First, assemble five rounds using the minimum powder charge suggested by your reloading manual. Next, fire them to determine the average velocity. Then calculate the handload's V/C ratio and compare it to the V/C values derived from recommended load data in your loading manual. Of course, you must compare apples to apples--same powder type, equal barrel length, same weight bullet, etc.
If the calculated V/C for your handload is higher as compared to the ratio derived from the load manual data, then your ammo/firearm system is generating higher pressures. You may hit the maximum load for your rifle before reaching the maximum charge weight indicated by the manual. Conversely, if the V/C ratio is lower, your system is operating at relatively lower pressures. In order to achieve maximum velocity, you may have to exceed the recommended maximum powder charge.
Loubser stated the average V/Cs for charge weights within the recommended start and max range should be almost constant. As you increase the charge further, both pressure and velocity change from a relatively linear to an exponential progression. He refers to this as the dynamic V/C range (see the graph on page 28). When the dynamic V/C exceeds 1.5 times the average V/C, pressures have become unstable, and you should back off the powder charge.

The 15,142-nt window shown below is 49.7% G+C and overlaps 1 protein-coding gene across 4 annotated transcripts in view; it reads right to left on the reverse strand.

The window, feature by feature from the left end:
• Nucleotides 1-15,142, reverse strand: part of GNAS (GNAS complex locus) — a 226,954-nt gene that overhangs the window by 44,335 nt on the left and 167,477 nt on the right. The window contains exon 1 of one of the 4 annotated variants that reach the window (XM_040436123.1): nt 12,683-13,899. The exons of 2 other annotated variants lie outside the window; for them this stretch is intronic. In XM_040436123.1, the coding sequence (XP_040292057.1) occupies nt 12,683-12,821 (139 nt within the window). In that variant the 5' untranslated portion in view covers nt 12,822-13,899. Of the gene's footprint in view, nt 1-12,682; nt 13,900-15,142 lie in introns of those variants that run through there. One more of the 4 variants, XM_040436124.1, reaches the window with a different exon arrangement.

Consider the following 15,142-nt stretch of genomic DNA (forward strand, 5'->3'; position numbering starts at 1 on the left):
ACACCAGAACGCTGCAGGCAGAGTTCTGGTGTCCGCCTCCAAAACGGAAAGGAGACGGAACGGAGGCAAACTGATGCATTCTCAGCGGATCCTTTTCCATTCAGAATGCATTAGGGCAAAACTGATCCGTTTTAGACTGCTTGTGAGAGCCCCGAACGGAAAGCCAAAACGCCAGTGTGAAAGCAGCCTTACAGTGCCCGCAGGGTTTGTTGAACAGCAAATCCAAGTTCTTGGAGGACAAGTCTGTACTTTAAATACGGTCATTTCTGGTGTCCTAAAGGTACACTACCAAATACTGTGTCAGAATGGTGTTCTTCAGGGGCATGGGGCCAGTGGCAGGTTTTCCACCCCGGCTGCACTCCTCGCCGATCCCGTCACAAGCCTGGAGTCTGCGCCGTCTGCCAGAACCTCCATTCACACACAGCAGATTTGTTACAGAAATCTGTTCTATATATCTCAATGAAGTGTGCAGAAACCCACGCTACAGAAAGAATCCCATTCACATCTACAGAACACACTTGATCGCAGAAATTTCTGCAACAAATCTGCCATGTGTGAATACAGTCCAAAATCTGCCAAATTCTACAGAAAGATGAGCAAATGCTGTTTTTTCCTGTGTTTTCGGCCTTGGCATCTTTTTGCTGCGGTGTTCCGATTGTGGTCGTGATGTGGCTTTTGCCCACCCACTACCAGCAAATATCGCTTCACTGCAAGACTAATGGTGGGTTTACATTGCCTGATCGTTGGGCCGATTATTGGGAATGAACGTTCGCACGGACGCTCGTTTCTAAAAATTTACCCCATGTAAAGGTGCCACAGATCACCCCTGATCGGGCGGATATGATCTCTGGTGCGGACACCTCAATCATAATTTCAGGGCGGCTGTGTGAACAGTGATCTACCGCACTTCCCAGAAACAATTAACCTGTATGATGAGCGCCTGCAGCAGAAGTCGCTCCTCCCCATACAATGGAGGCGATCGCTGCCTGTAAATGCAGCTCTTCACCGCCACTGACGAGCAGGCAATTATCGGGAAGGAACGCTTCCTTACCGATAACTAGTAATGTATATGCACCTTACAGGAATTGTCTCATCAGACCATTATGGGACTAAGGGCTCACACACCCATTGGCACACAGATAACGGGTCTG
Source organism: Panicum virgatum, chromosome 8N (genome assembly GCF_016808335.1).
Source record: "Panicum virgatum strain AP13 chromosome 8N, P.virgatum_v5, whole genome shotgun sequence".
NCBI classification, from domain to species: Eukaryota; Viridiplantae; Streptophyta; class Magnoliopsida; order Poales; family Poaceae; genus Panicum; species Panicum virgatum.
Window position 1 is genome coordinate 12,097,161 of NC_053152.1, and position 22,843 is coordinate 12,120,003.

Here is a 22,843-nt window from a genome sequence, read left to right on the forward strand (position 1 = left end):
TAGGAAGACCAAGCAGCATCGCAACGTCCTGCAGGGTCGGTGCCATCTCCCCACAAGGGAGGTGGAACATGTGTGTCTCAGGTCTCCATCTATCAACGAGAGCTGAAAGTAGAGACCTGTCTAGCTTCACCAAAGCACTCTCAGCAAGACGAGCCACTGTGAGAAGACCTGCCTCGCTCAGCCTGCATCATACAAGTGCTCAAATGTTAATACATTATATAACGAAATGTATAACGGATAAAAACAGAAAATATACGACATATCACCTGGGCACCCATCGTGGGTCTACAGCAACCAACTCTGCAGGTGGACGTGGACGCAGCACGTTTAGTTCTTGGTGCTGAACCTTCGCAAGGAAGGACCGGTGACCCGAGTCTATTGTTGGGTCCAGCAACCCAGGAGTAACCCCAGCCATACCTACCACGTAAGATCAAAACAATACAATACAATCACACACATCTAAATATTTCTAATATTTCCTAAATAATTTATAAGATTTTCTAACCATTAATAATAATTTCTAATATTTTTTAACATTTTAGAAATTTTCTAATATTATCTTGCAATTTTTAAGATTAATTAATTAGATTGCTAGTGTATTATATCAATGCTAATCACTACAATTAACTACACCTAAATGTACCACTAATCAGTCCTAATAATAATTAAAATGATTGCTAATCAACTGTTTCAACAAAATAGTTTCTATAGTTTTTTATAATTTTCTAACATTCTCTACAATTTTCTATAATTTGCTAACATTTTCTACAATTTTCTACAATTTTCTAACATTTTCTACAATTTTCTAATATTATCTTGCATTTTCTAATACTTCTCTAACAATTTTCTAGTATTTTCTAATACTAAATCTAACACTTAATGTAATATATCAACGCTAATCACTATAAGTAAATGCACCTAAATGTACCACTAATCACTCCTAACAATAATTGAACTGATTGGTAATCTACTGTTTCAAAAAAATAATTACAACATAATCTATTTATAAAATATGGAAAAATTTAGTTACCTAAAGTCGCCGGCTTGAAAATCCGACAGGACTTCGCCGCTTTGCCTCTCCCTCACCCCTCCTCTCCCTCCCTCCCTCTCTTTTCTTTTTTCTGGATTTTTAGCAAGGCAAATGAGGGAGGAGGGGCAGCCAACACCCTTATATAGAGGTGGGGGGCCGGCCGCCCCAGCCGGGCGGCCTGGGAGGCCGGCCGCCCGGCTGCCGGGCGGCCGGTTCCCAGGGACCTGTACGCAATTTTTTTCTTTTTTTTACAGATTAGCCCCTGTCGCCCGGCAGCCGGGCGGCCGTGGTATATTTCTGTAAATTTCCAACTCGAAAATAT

I reviewed an earlier column on developing a safe .30-06 handload using Alliant Reloder 19 and a 180-grain Sierra GameKing bullet. I've modified the chart to add the average and dynamic V/C values for each test load and retained the velocity and pressure data for reference. As you can see in the accompanying chart, the average V/C numbers are stable as the dynamic values bounce around some.
Then I averaged both sets of V/C data. The results suggest that most shooters should be able to safely handload this cartridge. Loubser refers to the venerable .30-06 as "one of the forgiving cartridges" because the average V/C for ammo loaded even with different bullet weights does not vary significantly.